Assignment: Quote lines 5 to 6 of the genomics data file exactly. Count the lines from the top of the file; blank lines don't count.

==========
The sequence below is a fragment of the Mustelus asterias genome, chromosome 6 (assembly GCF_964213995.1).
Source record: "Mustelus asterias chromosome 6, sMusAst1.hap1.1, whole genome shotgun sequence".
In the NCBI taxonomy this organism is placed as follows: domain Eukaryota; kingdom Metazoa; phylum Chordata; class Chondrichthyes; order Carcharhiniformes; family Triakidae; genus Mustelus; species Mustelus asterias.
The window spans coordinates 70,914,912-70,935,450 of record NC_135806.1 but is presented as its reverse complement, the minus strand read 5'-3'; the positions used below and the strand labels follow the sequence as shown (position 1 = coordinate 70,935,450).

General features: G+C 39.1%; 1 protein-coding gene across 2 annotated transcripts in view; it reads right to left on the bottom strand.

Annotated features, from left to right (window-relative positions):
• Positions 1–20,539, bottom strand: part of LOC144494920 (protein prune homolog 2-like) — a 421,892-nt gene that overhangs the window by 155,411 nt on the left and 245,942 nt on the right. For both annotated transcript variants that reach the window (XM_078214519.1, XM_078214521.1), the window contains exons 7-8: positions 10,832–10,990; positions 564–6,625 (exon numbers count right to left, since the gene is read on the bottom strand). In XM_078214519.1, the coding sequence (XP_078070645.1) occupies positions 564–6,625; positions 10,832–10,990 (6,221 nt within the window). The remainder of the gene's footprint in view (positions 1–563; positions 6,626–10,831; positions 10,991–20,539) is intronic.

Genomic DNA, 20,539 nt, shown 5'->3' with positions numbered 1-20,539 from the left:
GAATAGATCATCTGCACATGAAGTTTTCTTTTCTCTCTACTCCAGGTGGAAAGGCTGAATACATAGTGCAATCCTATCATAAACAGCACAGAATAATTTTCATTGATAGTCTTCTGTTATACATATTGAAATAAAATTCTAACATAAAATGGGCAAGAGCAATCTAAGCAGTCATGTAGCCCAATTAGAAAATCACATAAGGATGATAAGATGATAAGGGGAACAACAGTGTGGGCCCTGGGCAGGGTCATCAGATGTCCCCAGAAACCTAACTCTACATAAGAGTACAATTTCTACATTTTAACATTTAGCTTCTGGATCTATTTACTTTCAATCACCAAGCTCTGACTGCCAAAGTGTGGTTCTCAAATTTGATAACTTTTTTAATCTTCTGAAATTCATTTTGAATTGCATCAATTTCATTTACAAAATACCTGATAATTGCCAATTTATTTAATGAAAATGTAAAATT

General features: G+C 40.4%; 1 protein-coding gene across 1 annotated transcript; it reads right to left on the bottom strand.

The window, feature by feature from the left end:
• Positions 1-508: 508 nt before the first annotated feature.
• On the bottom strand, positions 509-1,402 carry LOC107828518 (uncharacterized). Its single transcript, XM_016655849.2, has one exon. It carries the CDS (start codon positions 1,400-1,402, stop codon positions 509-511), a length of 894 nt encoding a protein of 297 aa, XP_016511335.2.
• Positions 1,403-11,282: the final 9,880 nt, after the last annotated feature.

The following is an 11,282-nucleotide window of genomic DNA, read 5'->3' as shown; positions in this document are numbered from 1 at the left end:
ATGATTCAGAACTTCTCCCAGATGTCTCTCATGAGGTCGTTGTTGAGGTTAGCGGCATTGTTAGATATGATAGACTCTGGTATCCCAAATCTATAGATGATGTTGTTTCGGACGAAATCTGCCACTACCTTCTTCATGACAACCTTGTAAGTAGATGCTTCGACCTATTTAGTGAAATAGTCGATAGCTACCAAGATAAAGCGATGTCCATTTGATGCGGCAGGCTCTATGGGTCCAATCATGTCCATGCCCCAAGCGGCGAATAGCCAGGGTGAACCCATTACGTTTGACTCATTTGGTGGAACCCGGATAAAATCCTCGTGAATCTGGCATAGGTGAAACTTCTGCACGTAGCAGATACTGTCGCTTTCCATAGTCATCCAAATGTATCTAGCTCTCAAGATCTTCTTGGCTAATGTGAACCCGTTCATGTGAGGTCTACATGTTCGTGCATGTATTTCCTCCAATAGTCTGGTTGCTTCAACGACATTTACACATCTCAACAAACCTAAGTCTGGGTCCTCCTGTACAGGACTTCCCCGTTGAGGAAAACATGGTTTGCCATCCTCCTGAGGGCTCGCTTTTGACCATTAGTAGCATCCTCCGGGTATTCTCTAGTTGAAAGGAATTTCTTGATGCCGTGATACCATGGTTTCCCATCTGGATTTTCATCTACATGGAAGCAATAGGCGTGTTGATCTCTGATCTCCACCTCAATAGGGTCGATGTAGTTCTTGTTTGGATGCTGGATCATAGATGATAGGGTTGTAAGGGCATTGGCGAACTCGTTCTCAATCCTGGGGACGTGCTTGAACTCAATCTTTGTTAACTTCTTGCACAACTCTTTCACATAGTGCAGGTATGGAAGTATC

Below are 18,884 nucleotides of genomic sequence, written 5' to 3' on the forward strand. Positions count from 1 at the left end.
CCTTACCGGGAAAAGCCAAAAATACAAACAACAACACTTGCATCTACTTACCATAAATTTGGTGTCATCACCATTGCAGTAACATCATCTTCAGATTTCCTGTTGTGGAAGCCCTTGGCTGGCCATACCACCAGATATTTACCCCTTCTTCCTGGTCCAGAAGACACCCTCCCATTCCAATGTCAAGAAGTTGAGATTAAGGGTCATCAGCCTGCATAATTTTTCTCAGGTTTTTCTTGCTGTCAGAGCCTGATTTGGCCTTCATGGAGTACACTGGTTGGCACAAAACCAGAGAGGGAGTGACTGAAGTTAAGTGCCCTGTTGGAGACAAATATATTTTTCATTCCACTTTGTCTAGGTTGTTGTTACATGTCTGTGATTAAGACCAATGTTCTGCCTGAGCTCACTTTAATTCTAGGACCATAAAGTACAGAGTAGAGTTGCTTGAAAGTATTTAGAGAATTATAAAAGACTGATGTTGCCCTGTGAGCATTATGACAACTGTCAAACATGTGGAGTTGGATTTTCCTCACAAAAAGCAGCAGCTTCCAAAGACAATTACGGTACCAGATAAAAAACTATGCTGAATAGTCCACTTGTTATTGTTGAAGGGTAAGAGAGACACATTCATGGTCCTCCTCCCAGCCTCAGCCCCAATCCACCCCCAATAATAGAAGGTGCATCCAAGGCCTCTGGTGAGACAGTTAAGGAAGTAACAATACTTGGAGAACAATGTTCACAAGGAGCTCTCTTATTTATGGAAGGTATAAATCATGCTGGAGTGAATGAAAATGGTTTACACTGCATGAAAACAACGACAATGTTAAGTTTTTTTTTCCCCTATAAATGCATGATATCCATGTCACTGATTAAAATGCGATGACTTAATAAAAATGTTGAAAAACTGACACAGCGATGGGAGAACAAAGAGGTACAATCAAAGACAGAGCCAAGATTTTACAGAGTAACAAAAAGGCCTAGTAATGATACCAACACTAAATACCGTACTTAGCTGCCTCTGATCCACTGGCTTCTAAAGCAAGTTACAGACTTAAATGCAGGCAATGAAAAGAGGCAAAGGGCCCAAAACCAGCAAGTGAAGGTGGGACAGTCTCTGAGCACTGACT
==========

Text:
General features: G+C 39.1%; 1 protein-coding gene across 2 annotated transcripts in view; it reads right to left on the bottom strand.

Annotated features, from left to right (window-relative positions):